The conventional wisdom shared by many Republicans is that Hispanic sensitivity to social issues should make them natural Republicans. Segura’s thinking seems to contradict that. In fact, a focus on economic issues and a “Don’t tell me what to do” attitude on social issues makes them sound a lot like some millennials I know.


  1. Bobloblaw says:

    I saw that in the poll and dont believe it. It also says 11% of the electorate will Hispanic or Other. Dont believe that either.

    What will make Hispanics GOP, will be Evangelize them. Bush actually won a majority of Evangelized hispanics in 2004.

  2. jh says:

    Margin of error on a sample of 40 is 15%+/-???

    Let’s assume it is accurate though, what about after Obama grants a bunch amnesty this winter?

    • Harry says:

      It’s likely that most Hispanics aren’t in favor of blanket amnesty. They understand it would reduce their security and standard of living.

  3. The poll is almost certainly wrong. I ran the top precincts for Hispanic turnout in 2012 (most # of hispanics who voted). In none of these precincts do these voters constitute a majority of the voters, but let’s compare the precincts’ Obama % to the county as a whole.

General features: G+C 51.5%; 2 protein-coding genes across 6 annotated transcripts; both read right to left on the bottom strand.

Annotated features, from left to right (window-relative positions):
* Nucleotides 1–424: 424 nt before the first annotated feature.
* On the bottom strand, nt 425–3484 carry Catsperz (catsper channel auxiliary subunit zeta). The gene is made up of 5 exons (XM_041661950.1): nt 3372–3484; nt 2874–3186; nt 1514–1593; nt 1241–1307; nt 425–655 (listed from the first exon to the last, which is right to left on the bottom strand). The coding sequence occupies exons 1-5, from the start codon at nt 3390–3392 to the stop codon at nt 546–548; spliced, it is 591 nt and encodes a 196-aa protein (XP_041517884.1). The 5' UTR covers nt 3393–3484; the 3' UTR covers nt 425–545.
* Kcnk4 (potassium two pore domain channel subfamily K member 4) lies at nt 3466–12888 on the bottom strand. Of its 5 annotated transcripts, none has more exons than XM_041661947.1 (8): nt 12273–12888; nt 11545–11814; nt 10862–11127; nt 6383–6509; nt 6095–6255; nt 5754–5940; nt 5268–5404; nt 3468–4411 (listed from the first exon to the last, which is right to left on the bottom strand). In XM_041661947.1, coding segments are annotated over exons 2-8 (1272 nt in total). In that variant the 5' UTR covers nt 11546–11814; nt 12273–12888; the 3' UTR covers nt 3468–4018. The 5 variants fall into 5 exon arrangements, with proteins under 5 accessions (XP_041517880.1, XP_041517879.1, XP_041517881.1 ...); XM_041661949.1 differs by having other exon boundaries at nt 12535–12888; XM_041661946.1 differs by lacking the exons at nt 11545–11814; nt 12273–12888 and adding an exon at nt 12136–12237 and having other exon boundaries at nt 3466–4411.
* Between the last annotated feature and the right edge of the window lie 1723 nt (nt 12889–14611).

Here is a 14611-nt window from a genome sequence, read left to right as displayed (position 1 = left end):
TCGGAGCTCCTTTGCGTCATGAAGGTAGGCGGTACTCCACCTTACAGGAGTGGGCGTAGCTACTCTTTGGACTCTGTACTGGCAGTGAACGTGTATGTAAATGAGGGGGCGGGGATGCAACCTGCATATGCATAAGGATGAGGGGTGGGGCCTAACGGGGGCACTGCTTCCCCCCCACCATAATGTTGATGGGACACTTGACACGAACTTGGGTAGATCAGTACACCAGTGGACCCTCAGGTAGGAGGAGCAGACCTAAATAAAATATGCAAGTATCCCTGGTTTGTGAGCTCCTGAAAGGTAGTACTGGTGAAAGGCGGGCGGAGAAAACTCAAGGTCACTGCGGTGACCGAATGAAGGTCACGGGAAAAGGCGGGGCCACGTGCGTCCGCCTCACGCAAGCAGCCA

Hall 13 – 43% vs 21%
    Hall 26 – 43% vs 21%

    Whitfield 5a – 68% vs 27%

    Gwinnett 116, 115, 123, 117, 6, 139, 144, 17, 83, 26, 58 – 69%, 58%, 79%, 79%, 46%, 72%, 71%, 75%, 40%, 46% compared to 45% average for the county

    Even in Forsyth county, precincts with small hispanic totals (between 130-145 voters) outperformed the county average by 4%, 2%, 1%.

    So sorry – Hispanics don’t make up 7% of the electorate and there’s just no imaginable way that they will support Republicans in greater #s than Democrats.